Public Release: 

Fructose intolerance could be the culprit in unexplained abdominal pain and gas

Researchers recommend testing symptomatic patients for the condition

American College of Gastroenterology

SEATTLE (October 21, 2002)--Researchers at the University of Kansas Medical Center (Kansas City) urge physicians to consider adding fructose breath testing to their diagnostic strategy for patients with unexplained abdominal pain, gas, diarrhea, and intestinal rumbling or gurgling. The recent study's results, presented at the 67th Annual Scientific Meeting of the American College of Gastroenterology, indicate that fructose malabsorption occurs in a significant proportion of healthy adults.

Fructose--the simple sugar found in honey, many fruits, and some soft drinks--is one of the principal sweeteners in the Western diet. Not everyone has the ability to absorb fructose properly, however, and now researchers are discovering that it may play an important role in the onset of common gastrointestinal symptoms, such as bloating, cramps, and diarrhea. These symptoms arise when the fructose is allowed to pass through the digestive tract to the colon, where some bacteria can use the sugar as a food source. Unfortunately, in the process, hydrogen gas is liberated.

After the subjects were given 25 grams of fructose, which is about how much is in a 12-ounce can of soda sweetened with high fructose corn syrup, the researchers collected breath samples. The analysis revealed an abnormal level (greater than 20 parts per million) of hydrogen gas in nearly one-half of the subjects. Hydrogen gas would not be present in breath unless fructose was not digested normally. On a subsequent day, the subjects received 50 grams of fructose, and about three-quarters had hydrogen levels greater than 20 parts per million.

"When given levels of fructose commonly consumed in the Western diet, a significant number of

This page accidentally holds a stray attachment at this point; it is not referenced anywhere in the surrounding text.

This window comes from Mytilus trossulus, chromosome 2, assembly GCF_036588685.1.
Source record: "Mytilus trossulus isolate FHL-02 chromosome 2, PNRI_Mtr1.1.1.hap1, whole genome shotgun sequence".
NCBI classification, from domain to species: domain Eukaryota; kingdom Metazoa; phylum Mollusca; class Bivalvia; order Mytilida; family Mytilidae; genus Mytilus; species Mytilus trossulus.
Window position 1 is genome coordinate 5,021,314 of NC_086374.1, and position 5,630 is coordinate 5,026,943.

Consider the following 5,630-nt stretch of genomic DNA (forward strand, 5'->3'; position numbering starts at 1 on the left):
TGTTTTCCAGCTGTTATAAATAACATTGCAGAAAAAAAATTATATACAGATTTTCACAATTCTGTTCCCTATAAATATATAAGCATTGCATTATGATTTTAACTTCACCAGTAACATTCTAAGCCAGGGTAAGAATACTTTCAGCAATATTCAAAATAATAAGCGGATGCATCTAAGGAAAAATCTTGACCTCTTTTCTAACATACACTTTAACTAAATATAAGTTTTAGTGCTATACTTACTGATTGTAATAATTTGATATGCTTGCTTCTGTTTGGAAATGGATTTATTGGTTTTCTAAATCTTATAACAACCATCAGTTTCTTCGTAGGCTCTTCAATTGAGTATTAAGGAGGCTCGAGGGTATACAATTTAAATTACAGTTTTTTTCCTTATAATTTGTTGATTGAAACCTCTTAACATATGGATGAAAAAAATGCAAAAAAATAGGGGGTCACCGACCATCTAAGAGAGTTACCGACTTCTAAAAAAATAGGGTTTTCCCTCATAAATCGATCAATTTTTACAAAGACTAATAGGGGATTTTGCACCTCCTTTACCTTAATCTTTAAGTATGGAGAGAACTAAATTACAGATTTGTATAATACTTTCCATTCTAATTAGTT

our subjects had both objective and subjective evidence of fructose malabsorption, meaning that the breath analysis showed hydrogen in excess of 20 parts per million and they had symptoms like gas and diarrhea," said Peter Beyer, M.S., R.D., of the Dietetics and Nutrition Department at the University of Kansas Medical Center. "When patients present with such symptoms, doctors should consider adding breath analysis for fructose intolerance to the arsenal of routine diagnostic tests."

Last year, at ACG's 66th Annual Scientific Meeting, Young K. Choi, M.D. and colleagues from the University of Iowa performed fructose breath tests on 219 patients with unexplained gas, bloating, and pain. The analysis revealed the abnormal presence of hydrogen or methane gas in 78 percent of the patients and gastrointestinal symptoms in 58 percent.

"If a patient is found to be fructose intolerant and symptomatic, the doctor may recommend a low-fructose diet," said Beyer. "But in severe cases, antibiotic therapy may be required to provide relief."

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The ACG was formed in 1932 to advance the scientific study and medical treatment of disorders of the gastrointestinal (GI) tract. The College promotes the highest standards in medical education and is guided by its commitment to meeting the needs of clinical gastroenterology practitioners. Consumers can get more information on GI diseases through the following ACG-sponsored programs:

  • 1-800-978-7666 (free brochures on common GI disorders, including ulcer, colon cancer, gallstones, and liver disease)
  • 1-800-HRT-BURN (free brochure and video on heartburn and GERD)
  • www.acg.gi.org (ACG's Web site)

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